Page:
The sole is all kinds of madness to look at! I’m sure a lot of thought went into it, but mostly it appears to be an exercise in weight reduction. What I can say is that it has a similar level of grip to the Takumi Sen Boost 3 sole on-road and shows no sign of wear after 70 miles. Off-road, it has slightly more grip as long as it’s dry. On grass, it’s far better actually. It’s totally inappropriate in the mud though, but clearly not what it’s designed for. The heel has a built-in stone-catcher(Tm) which did the job immediately on the chunky gravel of my driveway, but I’ve never had anything lodge in there during an actual run!
On the road
Due to reports from other runners in the community, I was fairly confident that I’d like this shoe before it arrived. However, there’s always the chance that an untested shoe ordered blind doesn’t fit the bill, but fortunately in this case, I can only praise it. I normally find something I can say to improve a shoe, but not this time. I’ve done a variety of runs in training in the Wave Ekiden 9, all the way from 1 mile intervals, through 10k, 15k, 25k and a full marathon. When I first tried them on, the shaped insole took a bit of getting used to, but that was just while walking. As soon as I broke into a run, with the foot landing in the shoe naturally, it felt right, with the large toe-box combining with the light-weight to make it a joy to run in. In corners, it behaved much better than the Universe 5 too, with just enough structure to keep you railing round rather than slipping across the sole. In the intervals, the grip and light weight made them perfect. At 10k race pace, they felt the most at-home, promoting a soft but swift running style, with a little tap from the sole features as they go down, making it easy to pick the knees up and then drive down with the glutes. I expect I’ll be using these in my next 10k road race.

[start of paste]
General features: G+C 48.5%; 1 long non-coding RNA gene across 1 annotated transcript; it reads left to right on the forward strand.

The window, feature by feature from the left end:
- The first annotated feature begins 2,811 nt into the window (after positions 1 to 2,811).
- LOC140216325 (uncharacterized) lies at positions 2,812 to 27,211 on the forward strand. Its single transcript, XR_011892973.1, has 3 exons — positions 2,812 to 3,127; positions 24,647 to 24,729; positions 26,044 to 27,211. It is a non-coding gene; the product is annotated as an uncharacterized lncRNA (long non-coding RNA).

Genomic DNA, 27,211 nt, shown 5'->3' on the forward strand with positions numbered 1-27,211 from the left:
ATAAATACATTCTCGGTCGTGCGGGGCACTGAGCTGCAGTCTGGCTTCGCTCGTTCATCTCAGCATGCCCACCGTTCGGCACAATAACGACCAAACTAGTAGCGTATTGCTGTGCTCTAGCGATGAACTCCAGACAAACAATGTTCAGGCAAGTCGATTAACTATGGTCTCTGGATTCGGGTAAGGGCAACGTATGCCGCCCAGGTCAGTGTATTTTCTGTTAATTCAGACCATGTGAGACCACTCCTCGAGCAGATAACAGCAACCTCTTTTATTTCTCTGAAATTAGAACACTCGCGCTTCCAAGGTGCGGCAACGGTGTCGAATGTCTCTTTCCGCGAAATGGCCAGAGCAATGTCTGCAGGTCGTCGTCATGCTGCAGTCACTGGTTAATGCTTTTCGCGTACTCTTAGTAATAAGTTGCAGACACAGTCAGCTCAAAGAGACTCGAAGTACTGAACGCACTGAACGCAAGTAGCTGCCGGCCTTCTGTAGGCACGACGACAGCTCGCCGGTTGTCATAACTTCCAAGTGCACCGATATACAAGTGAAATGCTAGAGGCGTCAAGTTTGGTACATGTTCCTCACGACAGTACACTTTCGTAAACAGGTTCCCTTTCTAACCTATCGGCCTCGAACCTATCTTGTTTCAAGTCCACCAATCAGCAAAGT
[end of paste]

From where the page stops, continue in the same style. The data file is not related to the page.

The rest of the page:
For forefoot runners, they land softly due to the flexible front end and then snap back off again when the heel touches down, so it’s easy to keep ground time to a minimum.
For heel-first runners, they roll smoothly through from heel to toe, with a more uniform feel than the Takumi Boost presumably because of the single material type.
Off-road is not their raison d’etre, but they have more cushion than the Universe so can be used off-road at speed without too much worry of bruising from sharper stones. The main worry is getting that pure white toe area dirty! I used them to be first finisher (winner!) at the Chichester Parkrun, most of which is on grass, for which the forefoot grip profile is excellent.
At slower speeds on longer runs they showed they were up to the job too. I jogged round a marathon in 3:42 which is 40-50 mins slower than marathon race pace and at the end, my feet were great with no blisters or rubbing. I could have gone on for a few more miles in comfort.
So then, a versatile race shoe that can be used in training too. Anyone with good form that likes to feel the ground flying past underneath their feet should consider the Ekiden.